What is Polycystic Ovary Syndrome?

Polycystic Ovary Syndrome (commonly referred to as PCOS) occurs when women produce higher than normal levels of male hormones, leading to problems with menstruation and fertility.

PCOS is one of the most common hormonal disorders that can affect women of childbearing age. Despite this, there is so much confusion about how it affects women, and what can be done to help those affected.

Here are 6 things about PCOS that all women should know:

1. PCOS affects 6-10% of women

While PCOS does affect 6-10% of women worldwide,[1] this varies from place to place. In some populations, PCOS can affect as many as 25% of women[i][2] of child bearing age.

2. PCOS often goes undiagnosed

While the statistics show that PCOS affects 6-10% of women, this number is actually a bit misleading. Because most women will only go to see their doctor if they notice problems with their periods, or are having difficulty getting pregnant.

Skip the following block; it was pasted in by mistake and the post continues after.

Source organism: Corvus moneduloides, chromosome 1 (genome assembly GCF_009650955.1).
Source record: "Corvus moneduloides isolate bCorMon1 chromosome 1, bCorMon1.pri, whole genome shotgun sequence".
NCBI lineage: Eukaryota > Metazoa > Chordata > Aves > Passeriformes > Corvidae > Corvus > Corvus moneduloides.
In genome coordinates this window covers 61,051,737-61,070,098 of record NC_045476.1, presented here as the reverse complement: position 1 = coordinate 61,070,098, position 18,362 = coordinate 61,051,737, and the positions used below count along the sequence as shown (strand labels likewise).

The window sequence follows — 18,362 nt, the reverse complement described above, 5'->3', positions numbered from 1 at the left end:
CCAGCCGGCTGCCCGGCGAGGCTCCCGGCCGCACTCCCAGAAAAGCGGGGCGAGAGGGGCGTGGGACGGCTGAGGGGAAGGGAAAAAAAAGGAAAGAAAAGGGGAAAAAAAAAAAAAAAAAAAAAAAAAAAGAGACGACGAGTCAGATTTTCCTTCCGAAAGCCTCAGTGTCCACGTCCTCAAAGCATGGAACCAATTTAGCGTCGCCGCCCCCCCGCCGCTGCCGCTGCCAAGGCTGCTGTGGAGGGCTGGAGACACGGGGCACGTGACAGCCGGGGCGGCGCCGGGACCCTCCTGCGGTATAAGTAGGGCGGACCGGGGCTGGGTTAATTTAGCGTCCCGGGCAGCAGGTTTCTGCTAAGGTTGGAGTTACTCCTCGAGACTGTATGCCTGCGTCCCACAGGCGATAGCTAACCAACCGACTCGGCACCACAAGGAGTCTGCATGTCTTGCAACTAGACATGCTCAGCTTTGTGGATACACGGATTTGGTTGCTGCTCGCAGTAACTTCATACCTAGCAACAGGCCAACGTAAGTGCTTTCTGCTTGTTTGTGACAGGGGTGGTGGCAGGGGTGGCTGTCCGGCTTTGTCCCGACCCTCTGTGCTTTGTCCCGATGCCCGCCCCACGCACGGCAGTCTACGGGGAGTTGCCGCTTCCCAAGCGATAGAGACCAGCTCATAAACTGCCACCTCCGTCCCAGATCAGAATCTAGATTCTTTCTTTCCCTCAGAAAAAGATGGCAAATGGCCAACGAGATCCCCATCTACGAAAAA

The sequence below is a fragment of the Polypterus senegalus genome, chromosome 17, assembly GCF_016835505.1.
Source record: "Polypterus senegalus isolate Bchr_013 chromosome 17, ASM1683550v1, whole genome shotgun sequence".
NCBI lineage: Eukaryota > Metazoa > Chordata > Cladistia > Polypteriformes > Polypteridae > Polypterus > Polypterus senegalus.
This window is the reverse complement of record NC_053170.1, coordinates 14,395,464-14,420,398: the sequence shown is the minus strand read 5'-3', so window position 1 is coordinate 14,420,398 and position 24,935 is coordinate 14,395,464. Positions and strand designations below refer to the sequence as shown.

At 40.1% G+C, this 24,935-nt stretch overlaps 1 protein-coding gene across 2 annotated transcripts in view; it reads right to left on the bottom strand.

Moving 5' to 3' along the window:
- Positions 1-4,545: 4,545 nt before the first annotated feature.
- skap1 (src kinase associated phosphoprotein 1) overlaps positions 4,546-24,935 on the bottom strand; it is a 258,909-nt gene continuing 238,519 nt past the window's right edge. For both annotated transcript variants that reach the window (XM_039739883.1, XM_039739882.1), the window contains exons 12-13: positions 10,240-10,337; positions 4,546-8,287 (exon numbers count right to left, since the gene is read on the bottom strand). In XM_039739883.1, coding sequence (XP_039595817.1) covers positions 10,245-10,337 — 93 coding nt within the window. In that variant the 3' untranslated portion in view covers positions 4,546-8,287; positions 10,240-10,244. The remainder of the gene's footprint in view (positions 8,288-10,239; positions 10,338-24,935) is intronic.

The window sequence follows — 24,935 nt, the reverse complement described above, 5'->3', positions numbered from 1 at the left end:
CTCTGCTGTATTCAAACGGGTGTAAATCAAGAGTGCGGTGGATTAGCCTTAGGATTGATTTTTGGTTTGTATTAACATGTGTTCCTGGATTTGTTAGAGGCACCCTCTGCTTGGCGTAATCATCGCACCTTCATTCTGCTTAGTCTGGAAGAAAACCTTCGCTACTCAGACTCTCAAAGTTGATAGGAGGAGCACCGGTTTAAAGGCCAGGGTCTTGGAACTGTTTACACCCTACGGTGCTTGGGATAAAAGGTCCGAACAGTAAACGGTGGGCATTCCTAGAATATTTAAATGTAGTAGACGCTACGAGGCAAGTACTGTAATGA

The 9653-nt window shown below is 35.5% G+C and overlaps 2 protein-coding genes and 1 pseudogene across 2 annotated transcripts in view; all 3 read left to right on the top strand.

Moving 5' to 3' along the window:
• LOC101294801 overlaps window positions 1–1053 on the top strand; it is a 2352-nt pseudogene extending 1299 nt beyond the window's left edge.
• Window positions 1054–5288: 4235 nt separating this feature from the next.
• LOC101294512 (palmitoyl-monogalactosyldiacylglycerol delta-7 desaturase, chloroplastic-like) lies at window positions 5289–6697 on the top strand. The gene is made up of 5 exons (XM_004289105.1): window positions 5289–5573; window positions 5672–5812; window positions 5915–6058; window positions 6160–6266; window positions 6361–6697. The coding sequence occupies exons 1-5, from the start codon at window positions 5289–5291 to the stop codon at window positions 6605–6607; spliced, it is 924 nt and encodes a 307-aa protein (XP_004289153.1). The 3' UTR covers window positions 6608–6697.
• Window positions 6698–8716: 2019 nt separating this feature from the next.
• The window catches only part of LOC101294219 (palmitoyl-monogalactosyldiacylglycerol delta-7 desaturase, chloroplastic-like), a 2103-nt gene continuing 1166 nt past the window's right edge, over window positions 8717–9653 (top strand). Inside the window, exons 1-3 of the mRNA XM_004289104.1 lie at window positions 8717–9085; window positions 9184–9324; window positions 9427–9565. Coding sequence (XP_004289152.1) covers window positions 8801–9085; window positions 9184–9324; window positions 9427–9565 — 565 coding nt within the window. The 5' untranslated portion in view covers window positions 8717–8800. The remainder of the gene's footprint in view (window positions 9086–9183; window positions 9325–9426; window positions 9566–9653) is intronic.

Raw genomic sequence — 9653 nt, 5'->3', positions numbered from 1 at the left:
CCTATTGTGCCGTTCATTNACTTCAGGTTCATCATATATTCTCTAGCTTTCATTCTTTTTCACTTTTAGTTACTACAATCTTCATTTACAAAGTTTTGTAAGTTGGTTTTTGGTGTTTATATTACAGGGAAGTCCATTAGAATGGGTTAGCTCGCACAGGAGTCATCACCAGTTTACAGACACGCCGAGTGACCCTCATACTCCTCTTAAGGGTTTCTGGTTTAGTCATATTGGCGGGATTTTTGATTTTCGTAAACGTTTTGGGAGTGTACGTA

However, research suggests that less than half of people with PCOS are diagnosed

3. PCOS doesn’t only affect your ovaries

Although it is called Polycystic Ovary Syndrome, PCOS doesn’t only affect your ovaries. And a woman with PCOS may not even have polycystic ovaries. Confusing right?

The diagnosis of PCOS can be made if other causes have been ruled out, and a woman has 2 out of 3 of the following:

  • Irregular periods
  • Excess of male hormones (e.g. testosterone)
  • Polycystic ovaries

However, in many women, signs of hormonal imbalance can be much more telling, e.g.:

  • Facial hair
  • Hair loss
  • Acne
  • Weight gain

4. PCOS can lead to type 2 diabetes

Women with PCOS are nearly 7 times more likely to develop type 2 diabetes[3]. Even if a woman diagnosed with PCOS is not diabetic, PCOS is associated with obesity, high blood insulin, and insulin resistancem which if untreated, can lead to diabetes.[4]

1 Norman RJ, Dewailly D, Legro RS, Hickey TE Lancet. 2007 Aug 25; 370(9588):685-97

2 Teede H, Deeks A, Moran L BMC Med. 2010 Jun 30; 8():41.

3 Traub M World Journal of Diabetes 2011 Mar 15; 2(3):33-40

[4] Mavropoulos JC, Yancy WS, Hepburn J, Westman EC. Nutrition & Metabolism. 2005;2:35. 10.1186/1743-7075-2-35.

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